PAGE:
Air mail is the class of mail that uses air transportation, by request of the consumer, to be delivered. It is not mail that just happened to be transported by an an aircraft at the discretion of the postal service. Typically, air mail requires either a specialized stamp, label, or envelope indicating that the item is to be sent via air mail.
Homing pigeons were probably man's first attempt at using the air to speed up delivery of communications. This was followed by the use of hot air balloons, which had the unpleasant distinction of being at the mercy of the prevailing weather. But air mail really expanded shortly after the invention of the airplane; just a scant eight years after the airplane was invented, Henri Pequet, a Frenchman, delivered over 6000 pieces of mail after flying a distance of about 12 kilometers (about 7.5 miles) in India.
In an effort to create a way to identify that the mail should be sent via the air, Italy and Austria overprinted Special Delivery stamps for air mail service in 1917 and March, 1918, respectively. The United States issued the world's first definitive Air Mail postage stamp in May, 1918. This stamp was to later become immortalized by a printing error on one of the sheets of stamps.
In May, 1918, the United States issued the 24-cent air mail stamp featuring the Curtiss' Flying Jenny airplane. To differentiate this stamp from non-airmail stamps, it was printed in patriotic colors of red, white and blue. The white was achieved by the paper; a red border and frame were printed upon it, and then the red and white sheets were run back through the press to receive a blue airplane. A few sheets were rotated by mistake and resulted in the blue airplane appearing upside down.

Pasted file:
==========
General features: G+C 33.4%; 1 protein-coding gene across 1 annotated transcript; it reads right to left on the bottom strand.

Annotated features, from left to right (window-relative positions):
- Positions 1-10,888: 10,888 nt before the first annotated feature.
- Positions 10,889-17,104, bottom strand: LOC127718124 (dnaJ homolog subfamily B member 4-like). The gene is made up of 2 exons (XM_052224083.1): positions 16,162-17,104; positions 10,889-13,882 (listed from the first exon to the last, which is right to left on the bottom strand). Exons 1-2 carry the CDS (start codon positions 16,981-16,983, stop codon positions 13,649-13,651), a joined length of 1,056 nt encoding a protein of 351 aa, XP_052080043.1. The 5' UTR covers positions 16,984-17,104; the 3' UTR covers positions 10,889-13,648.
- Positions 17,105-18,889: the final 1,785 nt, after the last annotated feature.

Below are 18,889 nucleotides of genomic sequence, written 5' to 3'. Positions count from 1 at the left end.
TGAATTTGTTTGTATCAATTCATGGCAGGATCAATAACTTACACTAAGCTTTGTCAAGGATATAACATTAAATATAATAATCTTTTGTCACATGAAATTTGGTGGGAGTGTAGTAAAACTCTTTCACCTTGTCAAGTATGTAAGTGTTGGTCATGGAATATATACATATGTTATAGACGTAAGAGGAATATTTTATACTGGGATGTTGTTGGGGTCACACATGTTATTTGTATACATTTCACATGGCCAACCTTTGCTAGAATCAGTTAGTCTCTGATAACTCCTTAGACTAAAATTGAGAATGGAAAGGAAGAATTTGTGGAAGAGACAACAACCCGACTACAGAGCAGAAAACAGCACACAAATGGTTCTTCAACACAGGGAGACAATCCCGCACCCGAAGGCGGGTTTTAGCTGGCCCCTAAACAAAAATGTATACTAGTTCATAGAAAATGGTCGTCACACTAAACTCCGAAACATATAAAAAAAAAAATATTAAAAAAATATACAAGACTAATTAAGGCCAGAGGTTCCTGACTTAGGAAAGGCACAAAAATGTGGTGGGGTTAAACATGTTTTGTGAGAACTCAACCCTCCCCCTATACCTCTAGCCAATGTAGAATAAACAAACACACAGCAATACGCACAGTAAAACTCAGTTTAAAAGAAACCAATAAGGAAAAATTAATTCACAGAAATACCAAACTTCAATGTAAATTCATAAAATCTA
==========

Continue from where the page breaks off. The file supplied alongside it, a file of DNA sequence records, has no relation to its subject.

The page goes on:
Quickly spotting the error after the original purchaser returned for more, a postal clerk withheld the sale of other sheets just like it and notified the postal authorities. All but the original sheet of 100 stamps were destroyed, leaving behind 100 famous "inverted Jenny" stamps. While not the rarest stamp in the world (100 had been sold), it is without a doubt the most recognized stamp rarity by the non-stamp collecting public.
Airplanes weren't the only mechanized way in which mail was delivered. Dirigibles such as Germany's Zeppelins were used to transport mail as well. Special stamps were created by a number of countries to use on dirigible mail.
As more and more advances are made in the field of aeronautics, there have been correspondingly novel attempts to deliver mail. Mail has traveled via missiles and even spacecraft. These methods are used mainly for promotional purposes as they are quite impractical for actual mail delivery.
Most airmail stamps have a theme of flight on them. Sometimes it is an airplane, a zeppelin, or in the case of the Irish airmail stamp shown above, an angel. The stamp depicts Victor, the guardian angel for St. Patrick, symbolized as having wings and carrying the voice of Ireland (Vox Hibernia). This particular stamp shows the angel flying over the Rock of Cashel, a famous landmark in Ireland.
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